I live to go down a hill on my bicycle. I tell myself the reward of dying on the hill is the freedom of wind blowing through my helmet on the way down. As for the mountain: every spiritual mountaintop experience comes with that downhill that is hard to deal with. Glad you had a great time on your trek. Love your lessons the past two days. :)

    Reply
    • Dustin

      September 29, 2011

      Thanks, Bill!

      I remember the rush that I got when I would do that as a kid (go downhill on a bike). Truth be told, I haven’t ridden a bike in years. :(

      Reply
  • Arny

    September 28, 2011

    I love this Dustin…no one ever talks about coming back down from the mountain…

    one you reach the top…finish the project, finish achieving dreams, you still have to come down to deal with life around you…it’s tough to think about others once you’re at the top…desending is a great way to start…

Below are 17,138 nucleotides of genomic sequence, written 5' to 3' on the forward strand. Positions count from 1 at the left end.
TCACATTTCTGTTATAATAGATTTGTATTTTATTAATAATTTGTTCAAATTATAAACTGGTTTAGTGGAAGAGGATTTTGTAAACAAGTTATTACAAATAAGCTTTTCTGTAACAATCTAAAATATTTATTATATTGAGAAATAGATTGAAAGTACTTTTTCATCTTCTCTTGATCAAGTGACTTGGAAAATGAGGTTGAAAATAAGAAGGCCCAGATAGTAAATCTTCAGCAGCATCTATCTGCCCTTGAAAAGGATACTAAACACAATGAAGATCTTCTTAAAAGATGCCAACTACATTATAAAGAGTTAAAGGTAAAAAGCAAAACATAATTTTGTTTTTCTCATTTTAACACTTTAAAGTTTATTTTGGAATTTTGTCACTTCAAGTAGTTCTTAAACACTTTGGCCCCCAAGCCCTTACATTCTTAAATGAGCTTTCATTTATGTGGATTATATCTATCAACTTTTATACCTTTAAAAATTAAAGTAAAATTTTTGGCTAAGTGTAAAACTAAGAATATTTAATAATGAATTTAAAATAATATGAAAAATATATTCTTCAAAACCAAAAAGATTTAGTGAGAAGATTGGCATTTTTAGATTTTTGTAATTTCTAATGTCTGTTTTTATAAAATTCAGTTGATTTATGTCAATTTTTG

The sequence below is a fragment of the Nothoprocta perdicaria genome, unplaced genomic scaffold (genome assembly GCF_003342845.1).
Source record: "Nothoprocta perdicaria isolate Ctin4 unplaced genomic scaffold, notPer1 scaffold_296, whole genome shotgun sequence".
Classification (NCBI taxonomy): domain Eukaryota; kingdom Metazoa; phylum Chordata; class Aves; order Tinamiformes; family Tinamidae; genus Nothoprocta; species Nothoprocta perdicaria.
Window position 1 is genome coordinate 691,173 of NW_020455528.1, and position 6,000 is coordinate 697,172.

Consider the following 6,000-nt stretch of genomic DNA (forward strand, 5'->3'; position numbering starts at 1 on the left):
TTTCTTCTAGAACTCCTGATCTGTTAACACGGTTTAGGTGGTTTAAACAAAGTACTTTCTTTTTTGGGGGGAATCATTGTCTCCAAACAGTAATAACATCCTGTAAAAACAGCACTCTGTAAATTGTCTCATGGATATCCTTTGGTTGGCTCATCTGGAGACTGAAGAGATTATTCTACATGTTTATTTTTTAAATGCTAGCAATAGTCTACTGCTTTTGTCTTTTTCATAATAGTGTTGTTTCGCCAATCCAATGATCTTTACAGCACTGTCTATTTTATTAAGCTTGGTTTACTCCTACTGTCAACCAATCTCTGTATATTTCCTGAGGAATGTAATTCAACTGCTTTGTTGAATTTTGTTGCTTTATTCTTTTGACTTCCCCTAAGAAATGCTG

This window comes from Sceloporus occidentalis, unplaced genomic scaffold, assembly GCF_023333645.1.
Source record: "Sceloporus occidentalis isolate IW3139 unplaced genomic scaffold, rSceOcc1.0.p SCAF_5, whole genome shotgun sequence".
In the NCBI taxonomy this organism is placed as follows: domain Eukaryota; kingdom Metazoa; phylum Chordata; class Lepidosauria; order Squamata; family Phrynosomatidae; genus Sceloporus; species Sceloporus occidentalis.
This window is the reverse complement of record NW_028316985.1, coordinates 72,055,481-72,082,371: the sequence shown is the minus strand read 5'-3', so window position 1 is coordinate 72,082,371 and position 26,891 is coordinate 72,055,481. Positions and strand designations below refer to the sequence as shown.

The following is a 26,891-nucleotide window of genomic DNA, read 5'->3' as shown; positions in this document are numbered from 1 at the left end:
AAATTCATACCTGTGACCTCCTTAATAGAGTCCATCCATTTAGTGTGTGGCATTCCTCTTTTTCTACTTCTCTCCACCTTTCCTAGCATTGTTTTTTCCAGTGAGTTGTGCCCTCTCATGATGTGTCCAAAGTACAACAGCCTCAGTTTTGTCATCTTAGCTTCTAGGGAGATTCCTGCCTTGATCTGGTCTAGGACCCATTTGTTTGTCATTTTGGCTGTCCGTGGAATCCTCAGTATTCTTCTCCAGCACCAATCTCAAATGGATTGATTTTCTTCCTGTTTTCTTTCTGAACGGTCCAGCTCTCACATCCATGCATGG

Reply
    • Dustin

      September 29, 2011

      … and the descent doesn’t have to be immediate. Take your time. Pace yourself. Consider it a part of the “bigger picture”.

      Reply
  • Cindy Holman

    September 28, 2011

    It is hard coming down off a steep hill – even in Seattle. You have to choose your footing wisely or you will fall – HARD. Great reminder – the descent can be just as exhausting – even when you think the real work is over – good life lesson – very true :)

    Reply
    • Dustin

      September 29, 2011

      We had steep, rocky parts as well – those were the toughest because you had to be intentional in your footing. One misstep and — BAM — you were on the ground. :)

      Reply
  • Jason Vana

    September 28, 2011

    Every time I lead a mission trip to Europe, we spend the devotion time of one of our team meetings talking about how rough it is to come back from a trip and get back into life – and how you maintain what God did in your life while going back to a job or school or whatever.

    I think we tend to forget how hard coming back down can be. Great post Dustin!